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A test that can reveal whether patients are sensitive to side-effects of the blood-thinning drug warfarin has received approval in the USA.
Health officials estimate the move could prevent thousands of complications each year.
Around one-third of patients process the drug in a way that leaves them susceptible to a relatively higher risk of bleeding.
Research suggests that most of this sensitivity is due to variations in two genes, and the test – produced by US nanotechnology-based molecular diagnostics firm Nanosphere – can detect some of those differences.
FDA economists estimate the testing could prevent 85,000 “serious bleeding events” and 17,000 strokes a year, according to a study conducted in November 2006.
The decision comes a month after warfarin, which is sold under the brand name Coumadin® in the USA and in generic forms, became the first common drug to include genetic testing information on its label.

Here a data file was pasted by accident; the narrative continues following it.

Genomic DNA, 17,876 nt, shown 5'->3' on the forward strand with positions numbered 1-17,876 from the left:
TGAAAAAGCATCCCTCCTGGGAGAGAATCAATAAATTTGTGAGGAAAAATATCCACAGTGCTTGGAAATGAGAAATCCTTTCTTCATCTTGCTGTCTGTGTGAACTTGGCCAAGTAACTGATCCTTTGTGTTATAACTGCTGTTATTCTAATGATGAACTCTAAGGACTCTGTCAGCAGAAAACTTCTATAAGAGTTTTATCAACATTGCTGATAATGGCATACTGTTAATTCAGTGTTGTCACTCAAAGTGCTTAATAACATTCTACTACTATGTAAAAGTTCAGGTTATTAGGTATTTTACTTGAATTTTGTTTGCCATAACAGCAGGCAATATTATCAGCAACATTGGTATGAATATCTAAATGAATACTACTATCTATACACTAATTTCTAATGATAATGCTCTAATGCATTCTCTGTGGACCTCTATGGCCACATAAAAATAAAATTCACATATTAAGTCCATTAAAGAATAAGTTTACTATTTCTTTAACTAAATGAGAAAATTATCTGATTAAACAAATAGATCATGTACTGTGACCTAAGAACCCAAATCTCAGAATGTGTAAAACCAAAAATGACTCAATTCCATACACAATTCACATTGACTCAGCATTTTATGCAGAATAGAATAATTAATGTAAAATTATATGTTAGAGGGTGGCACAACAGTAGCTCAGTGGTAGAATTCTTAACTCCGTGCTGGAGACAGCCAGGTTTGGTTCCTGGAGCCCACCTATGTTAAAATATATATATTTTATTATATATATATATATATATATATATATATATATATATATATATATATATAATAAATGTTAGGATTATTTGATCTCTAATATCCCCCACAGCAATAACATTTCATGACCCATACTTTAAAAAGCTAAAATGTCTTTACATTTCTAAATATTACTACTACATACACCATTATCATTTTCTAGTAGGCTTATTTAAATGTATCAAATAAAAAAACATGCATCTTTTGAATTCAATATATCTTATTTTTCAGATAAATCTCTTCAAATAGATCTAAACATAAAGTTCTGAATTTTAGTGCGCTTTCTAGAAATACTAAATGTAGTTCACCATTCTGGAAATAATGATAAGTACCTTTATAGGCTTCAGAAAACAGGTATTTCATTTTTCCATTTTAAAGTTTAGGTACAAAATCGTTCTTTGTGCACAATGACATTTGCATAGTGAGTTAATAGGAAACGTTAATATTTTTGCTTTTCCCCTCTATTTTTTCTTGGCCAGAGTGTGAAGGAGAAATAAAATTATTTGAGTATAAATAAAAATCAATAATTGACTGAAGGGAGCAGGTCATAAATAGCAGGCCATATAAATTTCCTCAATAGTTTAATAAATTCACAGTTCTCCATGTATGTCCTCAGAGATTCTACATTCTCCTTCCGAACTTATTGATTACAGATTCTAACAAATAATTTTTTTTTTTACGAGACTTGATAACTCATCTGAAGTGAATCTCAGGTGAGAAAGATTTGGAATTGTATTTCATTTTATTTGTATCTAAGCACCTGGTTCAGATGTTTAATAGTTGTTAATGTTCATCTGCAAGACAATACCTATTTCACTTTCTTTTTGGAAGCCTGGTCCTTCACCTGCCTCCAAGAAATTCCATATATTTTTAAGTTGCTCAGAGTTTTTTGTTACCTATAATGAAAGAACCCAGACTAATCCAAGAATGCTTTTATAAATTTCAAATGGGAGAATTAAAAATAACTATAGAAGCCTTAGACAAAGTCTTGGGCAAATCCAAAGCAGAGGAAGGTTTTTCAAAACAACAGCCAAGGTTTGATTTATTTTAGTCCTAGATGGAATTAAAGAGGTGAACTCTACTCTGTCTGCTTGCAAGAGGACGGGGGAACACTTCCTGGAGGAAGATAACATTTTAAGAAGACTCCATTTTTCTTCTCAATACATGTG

Dr Daniel Schultz, a director at the FDA’s Center for Devices and Radiological Health, said: “Today’s action offers physicians the first FDA-cleared genetic test for warfarin sensitivity, which is another step in our commitment to personalised medicine.
“With this test, physicians may be able to use genetic information along with other clinical information to treat their patients.”
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